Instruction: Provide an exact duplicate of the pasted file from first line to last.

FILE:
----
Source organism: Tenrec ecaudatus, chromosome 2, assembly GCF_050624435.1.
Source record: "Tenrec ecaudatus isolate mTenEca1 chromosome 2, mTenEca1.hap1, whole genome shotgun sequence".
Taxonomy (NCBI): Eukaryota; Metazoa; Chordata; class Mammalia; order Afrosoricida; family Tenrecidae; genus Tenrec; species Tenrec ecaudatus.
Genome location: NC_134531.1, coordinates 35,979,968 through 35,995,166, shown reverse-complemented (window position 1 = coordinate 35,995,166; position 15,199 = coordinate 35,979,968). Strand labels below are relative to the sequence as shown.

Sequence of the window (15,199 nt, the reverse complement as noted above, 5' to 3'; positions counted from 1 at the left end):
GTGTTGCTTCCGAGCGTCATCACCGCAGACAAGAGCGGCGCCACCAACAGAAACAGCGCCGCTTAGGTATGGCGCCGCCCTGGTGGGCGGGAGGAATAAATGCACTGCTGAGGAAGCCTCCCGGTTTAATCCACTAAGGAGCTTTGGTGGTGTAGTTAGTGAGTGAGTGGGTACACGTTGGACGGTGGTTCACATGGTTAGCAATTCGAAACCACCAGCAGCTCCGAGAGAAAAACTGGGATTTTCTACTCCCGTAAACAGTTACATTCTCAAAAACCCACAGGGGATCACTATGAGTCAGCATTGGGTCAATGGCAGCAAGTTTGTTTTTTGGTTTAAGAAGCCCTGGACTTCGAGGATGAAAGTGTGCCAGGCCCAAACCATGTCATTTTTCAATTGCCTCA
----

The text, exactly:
Source organism: Tenrec ecaudatus, chromosome 2, assembly GCF_050624435.1.
Source record: "Tenrec ecaudatus isolate mTenEca1 chromosome 2, mTenEca1.hap1, whole genome shotgun sequence".
Taxonomy (NCBI): Eukaryota; Metazoa; Chordata; class Mammalia; order Afrosoricida; family Tenrecidae; genus Tenrec; species Tenrec ecaudatus.
Genome location: NC_134531.1, coordinates 35,979,968 through 35,995,166, shown reverse-complemented (window position 1 = coordinate 35,995,166; position 15,199 = coordinate 35,979,968). Strand labels below are relative to the sequence as shown.

Sequence of the window (15,199 nt, the reverse complement as noted above, 5' to 3'; positions counted from 1 at the left end):
GTGTTGCTTCCGAGCGTCATCACCGCAGACAAGAGCGGCGCCACCAACAGAAACAGCGCCGCTTAGGTATGGCGCCGCCCTGGTGGGCGGGAGGAATAAATGCACTGCTGAGGAAGCCTCCCGGTTTAATCCACTAAGGAGCTTTGGTGGTGTAGTTAGTGAGTGAGTGGGTACACGTTGGACGGTGGTTCACATGGTTAGCAATTCGAAACCACCAGCAGCTCCGAGAGAAAAACTGGGATTTTCTACTCCCGTAAACAGTTACATTCTCAAAAACCCACAGGGGATCACTATGAGTCAGCATTGGGTCAATGGCAGCAAGTTTGTTTTTTGGTTTAAGAAGCCCTGGACTTCGAGGATGAAAGTGTGCCAGGCCCAAACCATGTCATTTTTCAATTGCCTCA